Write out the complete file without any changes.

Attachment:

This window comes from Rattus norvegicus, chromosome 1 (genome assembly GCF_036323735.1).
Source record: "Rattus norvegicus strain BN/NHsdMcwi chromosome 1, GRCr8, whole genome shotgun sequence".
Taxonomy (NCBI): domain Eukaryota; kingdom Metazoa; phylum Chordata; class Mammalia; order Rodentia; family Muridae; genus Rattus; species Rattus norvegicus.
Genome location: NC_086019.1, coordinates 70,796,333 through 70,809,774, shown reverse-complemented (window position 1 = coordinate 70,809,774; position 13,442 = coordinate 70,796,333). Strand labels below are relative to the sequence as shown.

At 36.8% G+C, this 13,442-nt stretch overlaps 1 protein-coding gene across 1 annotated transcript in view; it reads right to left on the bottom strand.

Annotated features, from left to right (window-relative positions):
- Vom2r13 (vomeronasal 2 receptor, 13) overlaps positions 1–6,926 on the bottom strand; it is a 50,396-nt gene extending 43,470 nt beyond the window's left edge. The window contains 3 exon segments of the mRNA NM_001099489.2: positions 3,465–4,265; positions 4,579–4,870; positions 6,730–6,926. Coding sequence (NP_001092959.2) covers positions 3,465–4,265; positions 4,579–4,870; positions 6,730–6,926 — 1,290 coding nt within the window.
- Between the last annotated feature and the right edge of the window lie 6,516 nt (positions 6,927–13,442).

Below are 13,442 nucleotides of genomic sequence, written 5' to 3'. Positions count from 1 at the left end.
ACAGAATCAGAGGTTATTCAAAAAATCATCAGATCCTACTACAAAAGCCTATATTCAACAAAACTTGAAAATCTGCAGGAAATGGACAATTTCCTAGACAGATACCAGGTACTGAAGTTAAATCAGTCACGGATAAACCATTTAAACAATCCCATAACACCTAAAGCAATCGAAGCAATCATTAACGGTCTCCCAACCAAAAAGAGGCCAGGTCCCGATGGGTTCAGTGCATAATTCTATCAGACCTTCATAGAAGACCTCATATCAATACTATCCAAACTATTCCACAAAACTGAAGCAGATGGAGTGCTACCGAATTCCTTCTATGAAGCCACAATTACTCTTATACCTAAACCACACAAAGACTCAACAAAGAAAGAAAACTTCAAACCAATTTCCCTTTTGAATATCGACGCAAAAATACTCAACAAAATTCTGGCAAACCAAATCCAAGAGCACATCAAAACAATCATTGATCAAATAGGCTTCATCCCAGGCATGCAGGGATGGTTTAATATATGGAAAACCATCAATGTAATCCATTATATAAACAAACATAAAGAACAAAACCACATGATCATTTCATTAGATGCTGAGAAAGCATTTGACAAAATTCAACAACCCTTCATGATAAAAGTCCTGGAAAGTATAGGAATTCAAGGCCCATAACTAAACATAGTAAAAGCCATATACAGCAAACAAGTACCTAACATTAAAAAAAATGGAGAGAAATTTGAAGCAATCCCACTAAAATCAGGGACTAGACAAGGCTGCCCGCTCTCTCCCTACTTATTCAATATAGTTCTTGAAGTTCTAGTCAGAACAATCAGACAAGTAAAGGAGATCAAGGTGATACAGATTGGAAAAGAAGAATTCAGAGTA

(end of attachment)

This window comes from Rattus norvegicus, chromosome 1 (genome assembly GCF_036323735.1).
Source record: "Rattus norvegicus strain BN/NHsdMcwi chromosome 1, GRCr8, whole genome shotgun sequence".
Taxonomy (NCBI): domain Eukaryota; kingdom Metazoa; phylum Chordata; class Mammalia; order Rodentia; family Muridae; genus Rattus; species Rattus norvegicus.
Genome location: NC_086019.1, coordinates 70,796,333 through 70,809,774, shown reverse-complemented (window position 1 = coordinate 70,809,774; position 13,442 = coordinate 70,796,333). Strand labels below are relative to the sequence as shown.

At 36.8% G+C, this 13,442-nt stretch overlaps 1 protein-coding gene across 1 annotated transcript in view; it reads right to left on the bottom strand.

Annotated features, from left to right (window-relative positions):
- Vom2r13 (vomeronasal 2 receptor, 13) overlaps positions 1–6,926 on the bottom strand; it is a 50,396-nt gene extending 43,470 nt beyond the window's left edge. The window contains 3 exon segments of the mRNA NM_001099489.2: positions 3,465–4,265; positions 4,579–4,870; positions 6,730–6,926. Coding sequence (NP_001092959.2) covers positions 3,465–4,265; positions 4,579–4,870; positions 6,730–6,926 — 1,290 coding nt within the window.
- Between the last annotated feature and the right edge of the window lie 6,516 nt (positions 6,927–13,442).

Below are 13,442 nucleotides of genomic sequence, written 5' to 3'. Positions count from 1 at the left end.
ACAGAATCAGAGGTTATTCAAAAAATCATCAGATCCTACTACAAAAGCCTATATTCAACAAAACTTGAAAATCTGCAGGAAATGGACAATTTCCTAGACAGATACCAGGTACTGAAGTTAAATCAGTCACGGATAAACCATTTAAACAATCCCATAACACCTAAAGCAATCGAAGCAATCATTAACGGTCTCCCAACCAAAAAGAGGCCAGGTCCCGATGGGTTCAGTGCATAATTCTATCAGACCTTCATAGAAGACCTCATATCAATACTATCCAAACTATTCCACAAAACTGAAGCAGATGGAGTGCTACCGAATTCCTTCTATGAAGCCACAATTACTCTTATACCTAAACCACACAAAGACTCAACAAAGAAAGAAAACTTCAAACCAATTTCCCTTTTGAATATCGACGCAAAAATACTCAACAAAATTCTGGCAAACCAAATCCAAGAGCACATCAAAACAATCATTGATCAAATAGGCTTCATCCCAGGCATGCAGGGATGGTTTAATATATGGAAAACCATCAATGTAATCCATTATATAAACAAACATAAAGAACAAAACCACATGATCATTTCATTAGATGCTGAGAAAGCATTTGACAAAATTCAACAACCCTTCATGATAAAAGTCCTGGAAAGTATAGGAATTCAAGGCCCATAACTAAACATAGTAAAAGCCATATACAGCAAACAAGTACCTAACATTAAAAAAAATGGAGAGAAATTTGAAGCAATCCCACTAAAATCAGGGACTAGACAAGGCTGCCCGCTCTCTCCCTACTTATTCAATATAGTTCTTGAAGTTCTAGTCAGAACAATCAGACAAGTAAAGGAGATCAAGGTGATACAGATTGGAAAAGAAGAATTCAGAGTA